In this book I evoke the time when Los Angeles came of age and found a defining tone. Many people--some famous, others not--will feature in an urban mosaic in which everything and everybody seems to be connected, and, in one way or another, is corrupt, is seeking corruption, or is trying to escape it. But, for me, the story belongs most prominently to two very different young men, both long dead and largely forgotten: Leslie T. White and David H. Clark. White, as we've seen, was for a while a D.A.'s investigator. In time he, like Raymond Chandler, would transform himself into a writer. For Clark, the veteran from WWI and high-flying attorney, the future would be very different. White, who was small and slight and peered at the world through horn-rimmed spectacles, proved himself undauntable. The tall and suave Clark, with his movie star looks and his huge promise, went wrong in a most spectacular way. These contrasting trajectories have much to say about Los Angeles, and maybe about America. The two men are symbols of light and dark, linked emblems in a city's scandalous process of becoming.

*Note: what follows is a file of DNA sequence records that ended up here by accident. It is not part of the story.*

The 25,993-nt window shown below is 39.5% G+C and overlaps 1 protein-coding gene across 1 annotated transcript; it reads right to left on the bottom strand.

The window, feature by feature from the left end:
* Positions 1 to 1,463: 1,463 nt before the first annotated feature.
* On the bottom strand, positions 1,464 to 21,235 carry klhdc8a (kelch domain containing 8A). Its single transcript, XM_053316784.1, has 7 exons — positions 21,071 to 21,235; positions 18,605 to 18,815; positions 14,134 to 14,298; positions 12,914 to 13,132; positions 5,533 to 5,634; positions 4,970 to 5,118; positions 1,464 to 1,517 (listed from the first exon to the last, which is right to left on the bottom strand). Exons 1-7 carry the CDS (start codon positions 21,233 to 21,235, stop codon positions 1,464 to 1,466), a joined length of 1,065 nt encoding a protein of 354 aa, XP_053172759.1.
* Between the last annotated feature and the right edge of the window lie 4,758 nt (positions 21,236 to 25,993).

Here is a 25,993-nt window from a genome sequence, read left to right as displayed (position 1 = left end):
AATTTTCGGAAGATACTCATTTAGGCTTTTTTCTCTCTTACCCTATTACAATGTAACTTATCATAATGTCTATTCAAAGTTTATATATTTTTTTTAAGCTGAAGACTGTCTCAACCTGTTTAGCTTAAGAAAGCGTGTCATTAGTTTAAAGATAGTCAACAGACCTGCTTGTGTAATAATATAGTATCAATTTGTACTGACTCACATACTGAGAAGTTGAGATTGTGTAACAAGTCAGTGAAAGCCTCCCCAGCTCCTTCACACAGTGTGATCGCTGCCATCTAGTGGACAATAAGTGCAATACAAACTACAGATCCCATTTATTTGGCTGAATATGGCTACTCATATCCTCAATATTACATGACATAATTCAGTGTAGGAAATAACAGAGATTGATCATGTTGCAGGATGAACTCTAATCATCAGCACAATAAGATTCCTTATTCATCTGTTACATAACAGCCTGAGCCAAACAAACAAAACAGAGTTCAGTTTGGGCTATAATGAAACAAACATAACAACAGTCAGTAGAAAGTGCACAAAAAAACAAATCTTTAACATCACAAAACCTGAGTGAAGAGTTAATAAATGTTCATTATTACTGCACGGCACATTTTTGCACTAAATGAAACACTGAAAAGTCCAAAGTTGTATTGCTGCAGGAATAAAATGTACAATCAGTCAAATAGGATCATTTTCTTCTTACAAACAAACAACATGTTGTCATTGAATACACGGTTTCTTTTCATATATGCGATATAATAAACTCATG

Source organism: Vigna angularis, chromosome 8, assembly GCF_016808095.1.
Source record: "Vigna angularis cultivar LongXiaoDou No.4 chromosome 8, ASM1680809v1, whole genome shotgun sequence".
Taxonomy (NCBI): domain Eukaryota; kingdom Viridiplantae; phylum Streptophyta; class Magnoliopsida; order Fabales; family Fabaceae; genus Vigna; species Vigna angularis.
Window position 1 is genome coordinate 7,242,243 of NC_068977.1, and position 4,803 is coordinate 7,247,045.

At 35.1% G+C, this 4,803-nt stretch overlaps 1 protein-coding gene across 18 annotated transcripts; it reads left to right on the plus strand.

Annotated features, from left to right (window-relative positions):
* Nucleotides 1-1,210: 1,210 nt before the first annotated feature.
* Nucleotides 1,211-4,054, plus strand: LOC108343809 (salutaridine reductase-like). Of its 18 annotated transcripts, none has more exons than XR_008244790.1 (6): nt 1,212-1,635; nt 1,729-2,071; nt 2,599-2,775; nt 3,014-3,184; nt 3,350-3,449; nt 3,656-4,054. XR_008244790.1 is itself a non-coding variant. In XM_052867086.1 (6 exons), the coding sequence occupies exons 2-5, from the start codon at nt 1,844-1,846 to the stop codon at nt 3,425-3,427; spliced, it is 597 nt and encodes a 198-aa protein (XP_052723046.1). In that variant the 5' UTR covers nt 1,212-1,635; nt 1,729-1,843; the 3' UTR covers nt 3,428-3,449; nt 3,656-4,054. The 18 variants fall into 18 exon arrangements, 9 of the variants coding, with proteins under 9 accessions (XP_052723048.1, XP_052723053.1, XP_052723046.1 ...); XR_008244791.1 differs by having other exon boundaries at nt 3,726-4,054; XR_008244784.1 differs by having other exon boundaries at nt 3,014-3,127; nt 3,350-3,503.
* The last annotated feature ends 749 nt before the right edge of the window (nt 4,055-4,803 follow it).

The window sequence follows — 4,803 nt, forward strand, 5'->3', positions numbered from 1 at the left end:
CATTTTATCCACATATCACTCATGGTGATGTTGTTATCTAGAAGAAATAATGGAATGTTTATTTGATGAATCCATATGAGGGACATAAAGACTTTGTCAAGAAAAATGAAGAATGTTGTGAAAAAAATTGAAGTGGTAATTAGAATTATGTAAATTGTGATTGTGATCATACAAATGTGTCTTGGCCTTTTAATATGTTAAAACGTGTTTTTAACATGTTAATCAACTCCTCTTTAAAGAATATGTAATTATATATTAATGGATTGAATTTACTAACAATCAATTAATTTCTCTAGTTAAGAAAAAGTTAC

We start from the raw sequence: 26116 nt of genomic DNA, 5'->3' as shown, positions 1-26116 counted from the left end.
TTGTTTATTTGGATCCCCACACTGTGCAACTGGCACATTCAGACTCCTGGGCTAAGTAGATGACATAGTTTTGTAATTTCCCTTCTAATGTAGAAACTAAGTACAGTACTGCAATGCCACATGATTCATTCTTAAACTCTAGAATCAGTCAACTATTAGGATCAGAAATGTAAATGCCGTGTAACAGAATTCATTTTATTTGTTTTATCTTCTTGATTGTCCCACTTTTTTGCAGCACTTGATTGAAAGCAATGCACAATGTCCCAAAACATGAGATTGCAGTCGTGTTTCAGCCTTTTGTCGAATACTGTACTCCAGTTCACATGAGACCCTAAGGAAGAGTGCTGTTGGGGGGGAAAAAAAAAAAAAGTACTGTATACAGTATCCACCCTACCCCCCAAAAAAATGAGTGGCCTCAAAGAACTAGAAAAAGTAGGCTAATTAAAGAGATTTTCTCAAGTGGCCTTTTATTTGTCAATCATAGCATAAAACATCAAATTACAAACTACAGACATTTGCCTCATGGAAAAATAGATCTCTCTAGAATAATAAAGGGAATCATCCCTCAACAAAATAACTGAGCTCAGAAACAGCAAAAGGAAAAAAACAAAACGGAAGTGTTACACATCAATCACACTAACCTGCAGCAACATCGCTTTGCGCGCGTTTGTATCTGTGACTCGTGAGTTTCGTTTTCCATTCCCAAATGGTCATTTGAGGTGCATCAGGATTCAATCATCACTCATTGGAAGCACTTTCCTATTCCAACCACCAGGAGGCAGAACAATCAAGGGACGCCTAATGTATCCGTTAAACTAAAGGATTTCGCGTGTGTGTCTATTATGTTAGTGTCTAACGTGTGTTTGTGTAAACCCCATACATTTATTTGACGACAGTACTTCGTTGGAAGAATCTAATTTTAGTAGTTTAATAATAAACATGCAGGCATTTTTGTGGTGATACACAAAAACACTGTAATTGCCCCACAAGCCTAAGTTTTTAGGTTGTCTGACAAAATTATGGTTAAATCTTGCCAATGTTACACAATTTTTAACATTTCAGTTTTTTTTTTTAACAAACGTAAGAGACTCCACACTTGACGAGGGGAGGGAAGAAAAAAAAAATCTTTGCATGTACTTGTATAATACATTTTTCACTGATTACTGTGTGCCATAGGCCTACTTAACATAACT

In 1928 the boom ran full tilt and the leaks in L.A.'s destiny had yet to appear. Nobody guessed yet that depression and a haunted future were around the corner, waiting to wash bright hope away. Leslie White was living in Ventura, about fifty miles north of the city. He was in his mid-twenties, recently married, and had his own photography business. Murder, and indeed Los Angeles itself, were far from his mind.
Ventura had a population of fewer than 15,000. It had a Main Street, a courthouse, one of the original Spanish missions, and two small newspapers. On an average afternoon, its air was thick with the smell of citrus. But this country town was being transformed by oil fields that had been discovered nearby. Several of these gushers had been brought in by Ralph Lloyd in partnership with Joseph Dabney, the former a friend of Raymond Chandler's and the latter who happened to be his boss in 1928. The existence of these Ventura fields, and a dispute concerning revenues from them, would be of great and surprising significance for Chandler's career as a writer. But that was in the future.